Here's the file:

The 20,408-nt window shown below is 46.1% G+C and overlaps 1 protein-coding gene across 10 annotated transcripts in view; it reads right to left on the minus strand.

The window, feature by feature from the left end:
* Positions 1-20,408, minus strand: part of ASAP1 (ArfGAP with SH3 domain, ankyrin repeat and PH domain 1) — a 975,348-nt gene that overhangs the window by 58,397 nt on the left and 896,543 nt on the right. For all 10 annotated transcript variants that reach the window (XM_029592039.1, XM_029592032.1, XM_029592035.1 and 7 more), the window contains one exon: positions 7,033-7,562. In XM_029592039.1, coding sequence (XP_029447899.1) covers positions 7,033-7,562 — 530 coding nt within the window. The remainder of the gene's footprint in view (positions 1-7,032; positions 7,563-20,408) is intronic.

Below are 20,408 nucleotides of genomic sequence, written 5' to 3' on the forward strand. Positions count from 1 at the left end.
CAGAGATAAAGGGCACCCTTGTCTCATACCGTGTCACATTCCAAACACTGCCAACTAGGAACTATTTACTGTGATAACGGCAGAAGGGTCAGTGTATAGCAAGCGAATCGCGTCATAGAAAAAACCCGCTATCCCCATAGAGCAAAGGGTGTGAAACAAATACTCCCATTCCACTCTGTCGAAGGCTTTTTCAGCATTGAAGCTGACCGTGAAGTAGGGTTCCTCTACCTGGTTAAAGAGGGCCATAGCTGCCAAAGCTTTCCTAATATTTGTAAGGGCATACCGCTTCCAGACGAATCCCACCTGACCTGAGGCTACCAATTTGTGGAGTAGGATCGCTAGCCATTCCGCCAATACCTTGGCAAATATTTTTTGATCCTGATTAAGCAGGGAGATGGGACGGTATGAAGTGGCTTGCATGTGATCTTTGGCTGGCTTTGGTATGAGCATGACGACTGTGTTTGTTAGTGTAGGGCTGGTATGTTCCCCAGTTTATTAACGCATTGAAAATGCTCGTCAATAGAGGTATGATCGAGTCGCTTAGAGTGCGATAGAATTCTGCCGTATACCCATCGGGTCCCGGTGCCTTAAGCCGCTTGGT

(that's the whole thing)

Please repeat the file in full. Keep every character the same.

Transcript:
The 20,408-nt window shown below is 46.1% G+C and overlaps 1 protein-coding gene across 10 annotated transcripts in view; it reads right to left on the minus strand.

The window, feature by feature from the left end:
* Positions 1-20,408, minus strand: part of ASAP1 (ArfGAP with SH3 domain, ankyrin repeat and PH domain 1) — a 975,348-nt gene that overhangs the window by 58,397 nt on the left and 896,543 nt on the right. For all 10 annotated transcript variants that reach the window (XM_029592039.1, XM_029592032.1, XM_029592035.1 and 7 more), the window contains one exon: positions 7,033-7,562. In XM_029592039.1, coding sequence (XP_029447899.1) covers positions 7,033-7,562 — 530 coding nt within the window. The remainder of the gene's footprint in view (positions 1-7,032; positions 7,563-20,408) is intronic.

Below are 20,408 nucleotides of genomic sequence, written 5' to 3' on the forward strand. Positions count from 1 at the left end.
CAGAGATAAAGGGCACCCTTGTCTCATACCGTGTCACATTCCAAACACTGCCAACTAGGAACTATTTACTGTGATAACGGCAGAAGGGTCAGTGTATAGCAAGCGAATCGCGTCATAGAAAAAACCCGCTATCCCCATAGAGCAAAGGGTGTGAAACAAATACTCCCATTCCACTCTGTCGAAGGCTTTTTCAGCATTGAAGCTGACCGTGAAGTAGGGTTCCTCTACCTGGTTAAAGAGGGCCATAGCTGCCAAAGCTTTCCTAATATTTGTAAGGGCATACCGCTTCCAGACGAATCCCACCTGACCTGAGGCTACCAATTTGTGGAGTAGGATCGCTAGCCATTCCGCCAATACCTTGGCAAATATTTTTTGATCCTGATTAAGCAGGGAGATGGGACGGTATGAAGTGGCTTGCATGTGATCTTTGGCTGGCTTTGGTATGAGCATGACGACTGTGTTTGTTAGTGTAGGGCTGGTATGTTCCCCAGTTTATTAACGCATTGAAAATGCTCGTCAATAGAGGTATGATCGAGTCGCTTAGAGTGCGATAGAATTCTGCCGTATACCCATCGGGTCCCGGTGCCTTAAGCCGCTTGGT